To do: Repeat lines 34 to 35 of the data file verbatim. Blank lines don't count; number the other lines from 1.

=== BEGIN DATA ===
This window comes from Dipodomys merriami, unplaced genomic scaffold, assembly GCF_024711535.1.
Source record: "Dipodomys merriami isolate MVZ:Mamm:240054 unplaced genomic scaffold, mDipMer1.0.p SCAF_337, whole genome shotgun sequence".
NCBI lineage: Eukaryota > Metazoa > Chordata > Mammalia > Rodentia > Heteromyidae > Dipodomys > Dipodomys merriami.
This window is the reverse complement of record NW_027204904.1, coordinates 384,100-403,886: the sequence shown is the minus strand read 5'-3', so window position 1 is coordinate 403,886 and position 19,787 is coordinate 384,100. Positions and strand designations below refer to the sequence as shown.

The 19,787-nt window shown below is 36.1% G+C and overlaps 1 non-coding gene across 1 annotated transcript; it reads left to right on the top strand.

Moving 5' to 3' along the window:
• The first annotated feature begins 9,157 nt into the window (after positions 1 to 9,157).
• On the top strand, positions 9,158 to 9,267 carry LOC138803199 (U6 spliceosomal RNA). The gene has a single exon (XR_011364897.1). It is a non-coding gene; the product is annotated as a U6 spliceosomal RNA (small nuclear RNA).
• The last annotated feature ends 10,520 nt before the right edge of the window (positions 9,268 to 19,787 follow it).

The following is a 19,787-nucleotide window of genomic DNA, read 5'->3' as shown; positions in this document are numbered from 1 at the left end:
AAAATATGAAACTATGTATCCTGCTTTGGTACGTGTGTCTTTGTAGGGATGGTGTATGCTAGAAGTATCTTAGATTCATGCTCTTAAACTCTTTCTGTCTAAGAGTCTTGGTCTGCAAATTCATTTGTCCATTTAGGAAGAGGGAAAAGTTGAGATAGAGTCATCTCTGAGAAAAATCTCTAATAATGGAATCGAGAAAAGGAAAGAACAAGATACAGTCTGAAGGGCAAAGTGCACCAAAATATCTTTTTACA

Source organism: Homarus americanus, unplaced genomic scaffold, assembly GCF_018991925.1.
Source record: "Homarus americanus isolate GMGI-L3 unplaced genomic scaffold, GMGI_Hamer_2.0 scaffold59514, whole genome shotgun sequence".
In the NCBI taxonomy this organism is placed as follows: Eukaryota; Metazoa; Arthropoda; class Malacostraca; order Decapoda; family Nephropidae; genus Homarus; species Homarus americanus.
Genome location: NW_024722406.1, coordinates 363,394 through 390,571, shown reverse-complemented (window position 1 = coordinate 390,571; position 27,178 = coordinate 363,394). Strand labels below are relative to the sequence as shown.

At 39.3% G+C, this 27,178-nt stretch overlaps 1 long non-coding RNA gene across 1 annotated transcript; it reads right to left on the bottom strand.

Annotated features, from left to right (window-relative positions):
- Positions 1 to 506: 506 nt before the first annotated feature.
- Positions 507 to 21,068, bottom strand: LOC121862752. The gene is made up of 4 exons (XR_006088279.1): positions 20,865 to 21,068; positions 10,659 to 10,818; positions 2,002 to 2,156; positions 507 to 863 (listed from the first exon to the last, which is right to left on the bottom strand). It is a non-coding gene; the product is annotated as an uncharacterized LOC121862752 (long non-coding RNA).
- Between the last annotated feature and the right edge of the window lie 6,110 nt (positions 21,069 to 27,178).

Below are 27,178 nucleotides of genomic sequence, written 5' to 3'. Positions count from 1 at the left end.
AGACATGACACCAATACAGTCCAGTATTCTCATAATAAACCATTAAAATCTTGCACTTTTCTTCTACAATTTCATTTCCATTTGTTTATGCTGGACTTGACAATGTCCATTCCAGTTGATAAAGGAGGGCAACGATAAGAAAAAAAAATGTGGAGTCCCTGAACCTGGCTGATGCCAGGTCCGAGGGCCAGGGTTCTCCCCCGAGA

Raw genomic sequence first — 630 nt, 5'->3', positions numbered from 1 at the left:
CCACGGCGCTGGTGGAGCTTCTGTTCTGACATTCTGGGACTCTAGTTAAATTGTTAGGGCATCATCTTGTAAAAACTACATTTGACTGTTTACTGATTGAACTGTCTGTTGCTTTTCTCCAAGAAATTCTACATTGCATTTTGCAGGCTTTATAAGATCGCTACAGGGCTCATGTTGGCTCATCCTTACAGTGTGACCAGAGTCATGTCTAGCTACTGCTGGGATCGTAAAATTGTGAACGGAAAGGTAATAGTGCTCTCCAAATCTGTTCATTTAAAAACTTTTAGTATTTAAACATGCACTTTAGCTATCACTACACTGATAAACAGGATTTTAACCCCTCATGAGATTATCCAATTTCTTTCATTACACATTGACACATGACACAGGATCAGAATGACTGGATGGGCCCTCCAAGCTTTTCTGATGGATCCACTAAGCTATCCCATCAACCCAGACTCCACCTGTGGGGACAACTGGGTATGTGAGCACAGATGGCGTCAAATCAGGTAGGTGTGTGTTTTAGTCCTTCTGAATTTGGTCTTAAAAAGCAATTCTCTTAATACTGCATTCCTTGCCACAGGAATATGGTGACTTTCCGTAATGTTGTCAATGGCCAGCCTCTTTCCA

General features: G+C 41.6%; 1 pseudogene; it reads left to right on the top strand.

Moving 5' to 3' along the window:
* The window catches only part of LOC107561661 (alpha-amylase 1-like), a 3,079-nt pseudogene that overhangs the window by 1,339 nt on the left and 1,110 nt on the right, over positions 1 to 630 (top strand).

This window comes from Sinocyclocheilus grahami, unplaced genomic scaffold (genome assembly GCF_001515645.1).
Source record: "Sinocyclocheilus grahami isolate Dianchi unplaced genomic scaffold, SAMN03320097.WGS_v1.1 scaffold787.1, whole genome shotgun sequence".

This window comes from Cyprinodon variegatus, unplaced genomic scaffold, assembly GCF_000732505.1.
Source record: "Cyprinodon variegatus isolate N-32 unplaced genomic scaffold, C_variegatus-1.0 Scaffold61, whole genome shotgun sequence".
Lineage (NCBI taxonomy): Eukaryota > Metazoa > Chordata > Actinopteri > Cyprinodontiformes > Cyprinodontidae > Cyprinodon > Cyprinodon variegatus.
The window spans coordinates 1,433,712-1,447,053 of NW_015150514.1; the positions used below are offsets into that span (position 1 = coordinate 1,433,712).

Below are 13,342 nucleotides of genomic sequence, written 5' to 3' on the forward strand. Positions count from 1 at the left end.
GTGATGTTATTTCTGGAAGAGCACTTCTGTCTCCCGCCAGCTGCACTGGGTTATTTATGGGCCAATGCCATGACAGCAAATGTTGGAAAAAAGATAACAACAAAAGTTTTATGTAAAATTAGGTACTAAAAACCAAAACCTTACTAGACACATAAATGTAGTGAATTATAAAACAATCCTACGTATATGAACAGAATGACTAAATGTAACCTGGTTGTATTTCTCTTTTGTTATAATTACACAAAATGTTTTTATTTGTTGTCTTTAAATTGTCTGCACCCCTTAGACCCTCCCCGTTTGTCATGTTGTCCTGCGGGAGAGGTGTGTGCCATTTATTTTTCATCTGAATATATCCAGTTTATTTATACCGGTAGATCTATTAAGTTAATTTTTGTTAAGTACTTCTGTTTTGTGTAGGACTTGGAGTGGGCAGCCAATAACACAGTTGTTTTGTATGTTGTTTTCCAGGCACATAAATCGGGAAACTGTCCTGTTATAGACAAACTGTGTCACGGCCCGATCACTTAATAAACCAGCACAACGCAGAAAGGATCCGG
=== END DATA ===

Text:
Below are 13,342 nucleotides of genomic sequence, written 5' to 3' on the forward strand. Positions count from 1 at the left end.
GTGATGTTATTTCTGGAAGAGCACTTCTGTCTCCCGCCAGCTGCACTGGGTTATTTATGGGCCAATGCCATGACAGCAAATGTTGGAAAAAAGATAACAACAAAAGTTTTATGTAAAATTAGGTACTAAAAACCAAAACCTTACTAGACACATAAATGTAGTGAATTATAAAACAATCCTACGTATATGAACAGAATGACTAAATGTAACCTGGTTGTATTTCTCTTTTGTTATAATTACACAAAATGTTTTTATTTGTTGTCTTTAAATTGTCTGCACCCCTTAGACCCTCCCCGTTTGTCATGTTGTCCTGCGGGAGAGGTGTGTGCCATTTATTTTTCATCTGAATATATCCAGTTTATTTATACCGGTAGATCTATTAAGTTAATTTTTGTTAAGTACTTCTGTTTTGTGTAGGACTTGGAGTGGGCAGCCAATAACACAGTTGTTTTGTATGTTGTTTTCCAGGCACATAAATCGGGAAACTGTCCTGTTATAGACAAACTGTGTCACGGCCCGATCACTTAATAAACCAGCACAACGCAGAAAGGATCCGG